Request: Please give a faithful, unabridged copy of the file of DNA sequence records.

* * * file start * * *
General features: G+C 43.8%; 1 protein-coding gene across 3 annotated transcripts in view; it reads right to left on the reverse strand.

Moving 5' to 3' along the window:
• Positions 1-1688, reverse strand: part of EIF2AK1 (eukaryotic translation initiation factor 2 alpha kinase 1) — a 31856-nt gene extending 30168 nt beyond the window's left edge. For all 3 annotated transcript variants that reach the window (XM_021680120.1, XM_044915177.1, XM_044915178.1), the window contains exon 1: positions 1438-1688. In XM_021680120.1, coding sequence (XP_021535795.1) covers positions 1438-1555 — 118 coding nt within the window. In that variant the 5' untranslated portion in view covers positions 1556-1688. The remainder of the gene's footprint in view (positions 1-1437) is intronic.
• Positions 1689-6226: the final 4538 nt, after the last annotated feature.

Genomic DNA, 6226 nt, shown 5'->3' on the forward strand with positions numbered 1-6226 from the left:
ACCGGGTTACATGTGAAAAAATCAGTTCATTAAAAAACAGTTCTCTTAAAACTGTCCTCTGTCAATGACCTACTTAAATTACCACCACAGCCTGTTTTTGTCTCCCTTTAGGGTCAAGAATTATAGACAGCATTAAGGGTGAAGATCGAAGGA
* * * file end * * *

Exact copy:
General features: G+C 43.8%; 1 protein-coding gene across 3 annotated transcripts in view; it reads right to left on the reverse strand.

Moving 5' to 3' along the window:
• Positions 1-1688, reverse strand: part of EIF2AK1 (eukaryotic translation initiation factor 2 alpha kinase 1) — a 31856-nt gene extending 30168 nt beyond the window's left edge. For all 3 annotated transcript variants that reach the window (XM_021680120.1, XM_044915177.1, XM_044915178.1), the window contains exon 1: positions 1438-1688. In XM_021680120.1, coding sequence (XP_021535795.1) covers positions 1438-1555 — 118 coding nt within the window. In that variant the 5' untranslated portion in view covers positions 1556-1688. The remainder of the gene's footprint in view (positions 1-1437) is intronic.
• Positions 1689-6226: the final 4538 nt, after the last annotated feature.

Genomic DNA, 6226 nt, shown 5'->3' on the forward strand with positions numbered 1-6226 from the left:
ACCGGGTTACATGTGAAAAAATCAGTTCATTAAAAAACAGTTCTCTTAAAACTGTCCTCTGTCAATGACCTACTTAAATTACCACCACAGCCTGTTTTTGTCTCCCTTTAGGGTCAAGAATTATAGACAGCATTAAGGGTGAAGATCGAAGGA